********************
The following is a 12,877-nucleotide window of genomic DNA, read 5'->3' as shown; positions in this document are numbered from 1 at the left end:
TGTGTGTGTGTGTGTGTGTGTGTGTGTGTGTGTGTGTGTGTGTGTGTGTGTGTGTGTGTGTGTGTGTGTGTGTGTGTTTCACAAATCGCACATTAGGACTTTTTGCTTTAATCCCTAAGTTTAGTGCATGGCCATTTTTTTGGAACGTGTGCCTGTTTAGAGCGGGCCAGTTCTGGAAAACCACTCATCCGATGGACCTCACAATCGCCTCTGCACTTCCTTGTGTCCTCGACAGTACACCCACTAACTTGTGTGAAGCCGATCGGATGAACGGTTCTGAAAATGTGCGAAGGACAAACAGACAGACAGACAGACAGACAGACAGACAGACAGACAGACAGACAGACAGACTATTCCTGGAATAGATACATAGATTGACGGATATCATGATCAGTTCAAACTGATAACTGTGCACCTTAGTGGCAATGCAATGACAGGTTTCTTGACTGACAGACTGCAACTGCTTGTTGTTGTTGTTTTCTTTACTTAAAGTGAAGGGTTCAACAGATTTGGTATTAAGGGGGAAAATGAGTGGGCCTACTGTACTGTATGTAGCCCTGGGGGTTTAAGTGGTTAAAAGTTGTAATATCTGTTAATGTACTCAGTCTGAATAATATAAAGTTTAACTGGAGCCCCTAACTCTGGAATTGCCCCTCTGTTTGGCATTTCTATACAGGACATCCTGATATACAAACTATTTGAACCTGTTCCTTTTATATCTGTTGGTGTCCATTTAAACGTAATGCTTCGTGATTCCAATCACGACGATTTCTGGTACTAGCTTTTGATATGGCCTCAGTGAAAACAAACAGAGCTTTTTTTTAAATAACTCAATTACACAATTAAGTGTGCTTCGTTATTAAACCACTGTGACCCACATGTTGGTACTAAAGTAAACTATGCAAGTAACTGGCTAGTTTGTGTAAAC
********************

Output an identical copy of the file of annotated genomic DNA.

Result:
The following is a 12,877-nucleotide window of genomic DNA, read 5'->3' as shown; positions in this document are numbered from 1 at the left end:
TGTGTGTGTGTGTGTGTGTGTGTGTGTGTGTGTGTGTGTGTGTGTGTGTGTGTGTGTGTGTGTGTGTGTGTGTGTGTTTCACAAATCGCACATTAGGACTTTTTGCTTTAATCCCTAAGTTTAGTGCATGGCCATTTTTTTGGAACGTGTGCCTGTTTAGAGCGGGCCAGTTCTGGAAAACCACTCATCCGATGGACCTCACAATCGCCTCTGCACTTCCTTGTGTCCTCGACAGTACACCCACTAACTTGTGTGAAGCCGATCGGATGAACGGTTCTGAAAATGTGCGAAGGACAAACAGACAGACAGACAGACAGACAGACAGACAGACAGACAGACAGACAGACAGACTATTCCTGGAATAGATACATAGATTGACGGATATCATGATCAGTTCAAACTGATAACTGTGCACCTTAGTGGCAATGCAATGACAGGTTTCTTGACTGACAGACTGCAACTGCTTGTTGTTGTTGTTTTCTTTACTTAAAGTGAAGGGTTCAACAGATTTGGTATTAAGGGGGAAAATGAGTGGGCCTACTGTACTGTATGTAGCCCTGGGGGTTTAAGTGGTTAAAAGTTGTAATATCTGTTAATGTACTCAGTCTGAATAATATAAAGTTTAACTGGAGCCCCTAACTCTGGAATTGCCCCTCTGTTTGGCATTTCTATACAGGACATCCTGATATACAAACTATTTGAACCTGTTCCTTTTATATCTGTTGGTGTCCATTTAAACGTAATGCTTCGTGATTCCAATCACGACGATTTCTGGTACTAGCTTTTGATATGGCCTCAGTGAAAACAAACAGAGCTTTTTTTTAAATAACTCAATTACACAATTAAGTGTGCTTCGTTATTAAACCACTGTGACCCACATGTTGGTACTAAAGTAAACTATGCAAGTAACTGGCTAGTTTGTGTAAAC